DETROIT LAKES, Minn. — Some animals will thrive and others will disappear from Minnesota as climate change transforms habitats in the state.
It's been a cold winter so far this year, but Minnesota Department of Natural Resources assistant wildlife manager Rob Baden says the region is getting warmer overall.
Weather reflects day-to-day conditions, but climate is the big picture over time, Baden explained, pointing out that despite recent cold temperatures, Minnesota's climate has actually been changing quite a bit. That change has been affecting habitats and ultimately the animals that live in them.
Some are thriving in the change. For turkeys, pheasants and especially white tailed deer, warm winters make it much easier to find food.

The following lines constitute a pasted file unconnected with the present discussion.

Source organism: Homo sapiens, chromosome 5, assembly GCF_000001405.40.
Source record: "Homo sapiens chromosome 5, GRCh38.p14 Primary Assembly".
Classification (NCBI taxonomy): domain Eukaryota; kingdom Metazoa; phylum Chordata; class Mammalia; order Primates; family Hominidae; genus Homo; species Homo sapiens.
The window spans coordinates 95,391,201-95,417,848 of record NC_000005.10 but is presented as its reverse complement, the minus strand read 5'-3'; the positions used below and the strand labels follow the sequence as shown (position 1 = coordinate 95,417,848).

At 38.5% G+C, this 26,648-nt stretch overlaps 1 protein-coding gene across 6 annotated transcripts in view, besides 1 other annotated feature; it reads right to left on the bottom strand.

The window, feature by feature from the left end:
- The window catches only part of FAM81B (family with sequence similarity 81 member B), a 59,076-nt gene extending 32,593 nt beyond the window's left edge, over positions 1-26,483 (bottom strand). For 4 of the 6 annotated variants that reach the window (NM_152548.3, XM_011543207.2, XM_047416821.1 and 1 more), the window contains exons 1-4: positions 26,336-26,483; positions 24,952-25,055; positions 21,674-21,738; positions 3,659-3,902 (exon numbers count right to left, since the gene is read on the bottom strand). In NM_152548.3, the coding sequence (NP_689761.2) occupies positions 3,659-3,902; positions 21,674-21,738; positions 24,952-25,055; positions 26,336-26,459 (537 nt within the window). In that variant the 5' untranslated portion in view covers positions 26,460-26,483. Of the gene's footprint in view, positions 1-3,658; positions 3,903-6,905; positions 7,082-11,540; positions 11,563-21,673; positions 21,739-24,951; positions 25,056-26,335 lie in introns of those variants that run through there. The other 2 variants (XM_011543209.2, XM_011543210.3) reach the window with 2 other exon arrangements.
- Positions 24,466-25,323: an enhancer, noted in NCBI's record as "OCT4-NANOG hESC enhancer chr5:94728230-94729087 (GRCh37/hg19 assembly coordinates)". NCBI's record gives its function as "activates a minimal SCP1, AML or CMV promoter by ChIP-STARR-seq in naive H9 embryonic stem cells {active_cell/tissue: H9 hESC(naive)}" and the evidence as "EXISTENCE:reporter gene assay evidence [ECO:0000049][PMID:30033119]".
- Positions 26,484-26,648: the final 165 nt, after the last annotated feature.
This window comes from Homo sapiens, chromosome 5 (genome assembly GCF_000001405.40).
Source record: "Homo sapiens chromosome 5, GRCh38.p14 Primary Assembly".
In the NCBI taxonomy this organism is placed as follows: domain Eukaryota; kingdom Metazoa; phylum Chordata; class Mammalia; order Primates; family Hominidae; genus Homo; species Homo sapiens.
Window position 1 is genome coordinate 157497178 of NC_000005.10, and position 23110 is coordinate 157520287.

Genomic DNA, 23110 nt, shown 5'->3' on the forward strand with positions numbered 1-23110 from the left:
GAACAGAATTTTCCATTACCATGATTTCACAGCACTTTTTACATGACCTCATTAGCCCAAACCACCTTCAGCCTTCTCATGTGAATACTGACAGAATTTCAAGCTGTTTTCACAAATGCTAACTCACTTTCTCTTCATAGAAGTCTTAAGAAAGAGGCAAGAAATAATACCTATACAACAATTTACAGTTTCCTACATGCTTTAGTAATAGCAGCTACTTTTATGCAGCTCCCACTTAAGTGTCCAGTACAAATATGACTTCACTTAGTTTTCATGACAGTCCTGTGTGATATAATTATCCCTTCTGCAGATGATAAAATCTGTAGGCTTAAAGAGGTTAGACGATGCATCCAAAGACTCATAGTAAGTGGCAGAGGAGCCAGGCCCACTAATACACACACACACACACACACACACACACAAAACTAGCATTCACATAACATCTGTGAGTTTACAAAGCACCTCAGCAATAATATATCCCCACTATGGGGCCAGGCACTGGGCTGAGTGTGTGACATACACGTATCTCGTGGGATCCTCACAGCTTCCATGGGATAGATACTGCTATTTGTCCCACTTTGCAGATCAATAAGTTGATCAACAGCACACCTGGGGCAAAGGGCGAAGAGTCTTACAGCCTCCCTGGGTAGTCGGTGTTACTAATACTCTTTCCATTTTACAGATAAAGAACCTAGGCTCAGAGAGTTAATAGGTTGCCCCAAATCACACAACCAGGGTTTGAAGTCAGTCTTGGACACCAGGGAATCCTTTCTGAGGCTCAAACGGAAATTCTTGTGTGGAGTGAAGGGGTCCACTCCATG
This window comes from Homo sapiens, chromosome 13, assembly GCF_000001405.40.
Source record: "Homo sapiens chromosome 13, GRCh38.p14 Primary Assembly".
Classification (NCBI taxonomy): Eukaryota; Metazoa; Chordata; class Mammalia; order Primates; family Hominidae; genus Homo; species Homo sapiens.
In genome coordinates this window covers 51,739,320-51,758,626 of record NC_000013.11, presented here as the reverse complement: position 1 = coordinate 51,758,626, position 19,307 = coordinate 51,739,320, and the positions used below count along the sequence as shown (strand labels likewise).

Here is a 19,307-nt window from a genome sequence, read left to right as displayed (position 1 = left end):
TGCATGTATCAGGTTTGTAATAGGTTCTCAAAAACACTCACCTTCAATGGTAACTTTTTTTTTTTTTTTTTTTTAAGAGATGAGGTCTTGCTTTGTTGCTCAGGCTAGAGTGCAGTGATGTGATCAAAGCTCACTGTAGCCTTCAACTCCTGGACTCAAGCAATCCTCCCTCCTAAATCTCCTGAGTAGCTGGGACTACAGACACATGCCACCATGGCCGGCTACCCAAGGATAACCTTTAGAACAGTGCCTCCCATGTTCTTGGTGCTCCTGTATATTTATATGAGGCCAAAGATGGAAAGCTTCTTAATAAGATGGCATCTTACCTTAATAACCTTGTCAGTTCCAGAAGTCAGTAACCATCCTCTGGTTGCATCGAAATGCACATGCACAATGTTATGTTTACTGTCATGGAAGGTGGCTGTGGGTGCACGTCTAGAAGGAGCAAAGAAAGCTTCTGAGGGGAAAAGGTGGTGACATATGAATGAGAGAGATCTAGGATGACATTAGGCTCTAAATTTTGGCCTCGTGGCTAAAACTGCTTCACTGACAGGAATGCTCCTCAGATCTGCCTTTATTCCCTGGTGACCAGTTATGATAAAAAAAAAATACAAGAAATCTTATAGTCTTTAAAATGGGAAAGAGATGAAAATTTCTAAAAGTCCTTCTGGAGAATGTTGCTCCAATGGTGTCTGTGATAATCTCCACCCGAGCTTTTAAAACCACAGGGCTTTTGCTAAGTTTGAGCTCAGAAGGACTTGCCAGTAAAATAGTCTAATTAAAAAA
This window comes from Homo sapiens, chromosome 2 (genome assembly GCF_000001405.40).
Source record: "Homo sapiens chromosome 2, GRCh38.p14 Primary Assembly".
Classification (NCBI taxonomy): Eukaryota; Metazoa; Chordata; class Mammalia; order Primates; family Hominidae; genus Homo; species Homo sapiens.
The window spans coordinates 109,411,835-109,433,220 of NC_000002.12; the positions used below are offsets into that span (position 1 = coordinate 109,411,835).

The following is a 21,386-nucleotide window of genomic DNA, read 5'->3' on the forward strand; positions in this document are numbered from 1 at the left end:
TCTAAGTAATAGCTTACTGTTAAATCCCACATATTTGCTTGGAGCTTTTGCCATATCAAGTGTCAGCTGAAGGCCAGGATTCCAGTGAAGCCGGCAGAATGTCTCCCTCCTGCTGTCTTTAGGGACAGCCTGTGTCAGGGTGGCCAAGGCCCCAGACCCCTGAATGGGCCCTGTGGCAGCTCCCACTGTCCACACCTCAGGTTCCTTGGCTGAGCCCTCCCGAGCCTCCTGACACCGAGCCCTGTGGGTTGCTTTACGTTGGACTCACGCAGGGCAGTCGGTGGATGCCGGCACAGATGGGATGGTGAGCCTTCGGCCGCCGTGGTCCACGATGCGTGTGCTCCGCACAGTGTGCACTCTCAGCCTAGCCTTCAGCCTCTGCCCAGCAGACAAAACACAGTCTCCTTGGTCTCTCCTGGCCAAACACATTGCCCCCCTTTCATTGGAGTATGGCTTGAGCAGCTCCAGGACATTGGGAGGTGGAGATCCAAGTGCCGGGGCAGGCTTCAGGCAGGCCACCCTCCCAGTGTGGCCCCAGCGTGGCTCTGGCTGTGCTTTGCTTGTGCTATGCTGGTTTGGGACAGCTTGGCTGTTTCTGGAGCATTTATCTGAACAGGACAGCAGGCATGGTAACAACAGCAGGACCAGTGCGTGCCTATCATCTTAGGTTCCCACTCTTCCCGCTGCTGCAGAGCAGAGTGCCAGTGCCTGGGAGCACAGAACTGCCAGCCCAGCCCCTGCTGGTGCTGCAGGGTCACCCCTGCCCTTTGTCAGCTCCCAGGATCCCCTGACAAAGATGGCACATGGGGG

"In spring, those does are going to have enough body fat to really develop that offspring in them, and they're going to have twins a lot of times versus maybe absorbing one of those embryos," Baden said.
Those species are thriving with climate change, but many iconic Minnesota animals will take a hit. As the climate changes, the moose population will steadily decline and one day the animal might disappear from Minnesota entirely.
"When we look at the 1980s the 1990s, we had four, five, six thousand moose in Northwestern Minnesota," Baden said. "Now we're down to probably a few hundred at most."
The moose isn't the only animal that might disappear from Minnesota. Lynx and possibly the Common loon, Minnesota's state bird, might also move north as the climate warms.
More information on climate change can be found on the Minnesota DNR website.